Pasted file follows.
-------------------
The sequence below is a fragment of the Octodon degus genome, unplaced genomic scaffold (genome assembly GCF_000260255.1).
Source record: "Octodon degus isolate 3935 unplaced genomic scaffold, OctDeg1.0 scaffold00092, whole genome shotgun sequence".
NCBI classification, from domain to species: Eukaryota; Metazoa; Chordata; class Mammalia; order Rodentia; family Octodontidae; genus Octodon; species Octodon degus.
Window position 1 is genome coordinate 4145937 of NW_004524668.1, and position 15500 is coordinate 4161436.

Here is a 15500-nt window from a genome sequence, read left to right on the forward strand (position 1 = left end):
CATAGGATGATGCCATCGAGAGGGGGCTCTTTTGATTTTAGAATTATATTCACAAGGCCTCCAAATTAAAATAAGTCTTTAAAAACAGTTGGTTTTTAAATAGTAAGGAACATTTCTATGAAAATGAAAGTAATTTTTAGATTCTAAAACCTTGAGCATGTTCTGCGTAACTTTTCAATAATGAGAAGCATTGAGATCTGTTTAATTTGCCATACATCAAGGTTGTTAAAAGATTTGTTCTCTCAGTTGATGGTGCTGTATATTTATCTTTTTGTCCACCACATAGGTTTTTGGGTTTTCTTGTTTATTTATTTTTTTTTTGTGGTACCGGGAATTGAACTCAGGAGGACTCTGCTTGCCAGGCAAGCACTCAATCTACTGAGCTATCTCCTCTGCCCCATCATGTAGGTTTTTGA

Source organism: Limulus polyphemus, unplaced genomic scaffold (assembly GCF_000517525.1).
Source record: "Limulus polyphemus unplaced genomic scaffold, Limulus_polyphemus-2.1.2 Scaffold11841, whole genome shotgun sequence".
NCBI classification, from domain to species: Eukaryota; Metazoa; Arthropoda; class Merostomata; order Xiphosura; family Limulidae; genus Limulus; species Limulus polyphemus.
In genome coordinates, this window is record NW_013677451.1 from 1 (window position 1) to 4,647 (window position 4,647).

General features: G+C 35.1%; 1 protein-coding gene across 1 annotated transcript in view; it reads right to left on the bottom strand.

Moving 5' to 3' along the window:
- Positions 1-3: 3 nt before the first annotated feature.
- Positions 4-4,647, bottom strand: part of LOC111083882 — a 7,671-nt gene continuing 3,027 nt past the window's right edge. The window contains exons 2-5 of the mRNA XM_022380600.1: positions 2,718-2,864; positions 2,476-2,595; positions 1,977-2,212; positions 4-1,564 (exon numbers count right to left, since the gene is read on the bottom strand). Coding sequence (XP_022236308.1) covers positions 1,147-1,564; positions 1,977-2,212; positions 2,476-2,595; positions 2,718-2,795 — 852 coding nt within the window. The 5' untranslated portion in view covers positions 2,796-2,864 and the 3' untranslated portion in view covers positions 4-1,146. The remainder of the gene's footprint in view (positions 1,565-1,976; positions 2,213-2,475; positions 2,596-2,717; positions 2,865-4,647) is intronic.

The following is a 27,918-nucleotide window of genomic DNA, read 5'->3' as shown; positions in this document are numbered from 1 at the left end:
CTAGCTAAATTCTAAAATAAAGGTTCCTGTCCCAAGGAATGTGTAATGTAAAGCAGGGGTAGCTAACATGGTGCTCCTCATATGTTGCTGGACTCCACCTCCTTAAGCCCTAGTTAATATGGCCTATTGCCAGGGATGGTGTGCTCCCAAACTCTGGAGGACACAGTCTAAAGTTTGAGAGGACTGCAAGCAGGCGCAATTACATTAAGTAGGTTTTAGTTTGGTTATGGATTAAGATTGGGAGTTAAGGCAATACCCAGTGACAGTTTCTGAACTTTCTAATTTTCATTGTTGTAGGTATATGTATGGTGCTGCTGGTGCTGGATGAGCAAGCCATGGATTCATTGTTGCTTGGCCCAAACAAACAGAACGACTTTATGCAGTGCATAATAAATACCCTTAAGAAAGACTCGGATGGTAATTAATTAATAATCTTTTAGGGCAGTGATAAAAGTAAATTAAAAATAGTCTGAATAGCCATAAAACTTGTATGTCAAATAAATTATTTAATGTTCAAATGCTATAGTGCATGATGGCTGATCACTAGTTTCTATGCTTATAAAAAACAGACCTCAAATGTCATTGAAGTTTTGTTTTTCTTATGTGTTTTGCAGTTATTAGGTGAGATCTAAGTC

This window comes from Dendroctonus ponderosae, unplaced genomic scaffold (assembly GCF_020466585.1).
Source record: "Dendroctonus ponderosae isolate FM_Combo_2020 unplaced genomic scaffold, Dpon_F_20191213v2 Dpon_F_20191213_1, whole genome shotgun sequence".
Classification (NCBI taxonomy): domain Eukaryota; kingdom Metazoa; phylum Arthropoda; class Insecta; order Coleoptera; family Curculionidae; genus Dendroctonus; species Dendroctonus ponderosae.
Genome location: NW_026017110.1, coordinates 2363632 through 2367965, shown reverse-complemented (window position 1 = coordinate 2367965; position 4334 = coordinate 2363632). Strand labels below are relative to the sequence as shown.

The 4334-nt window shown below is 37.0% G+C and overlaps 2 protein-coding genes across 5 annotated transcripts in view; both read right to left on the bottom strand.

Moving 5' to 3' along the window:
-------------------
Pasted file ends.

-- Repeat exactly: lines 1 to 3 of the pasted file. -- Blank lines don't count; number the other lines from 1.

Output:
The sequence below is a fragment of the Octodon degus genome, unplaced genomic scaffold (genome assembly GCF_000260255.1).
Source record: "Octodon degus isolate 3935 unplaced genomic scaffold, OctDeg1.0 scaffold00092, whole genome shotgun sequence".
NCBI classification, from domain to species: Eukaryota; Metazoa; Chordata; class Mammalia; order Rodentia; family Octodontidae; genus Octodon; species Octodon degus.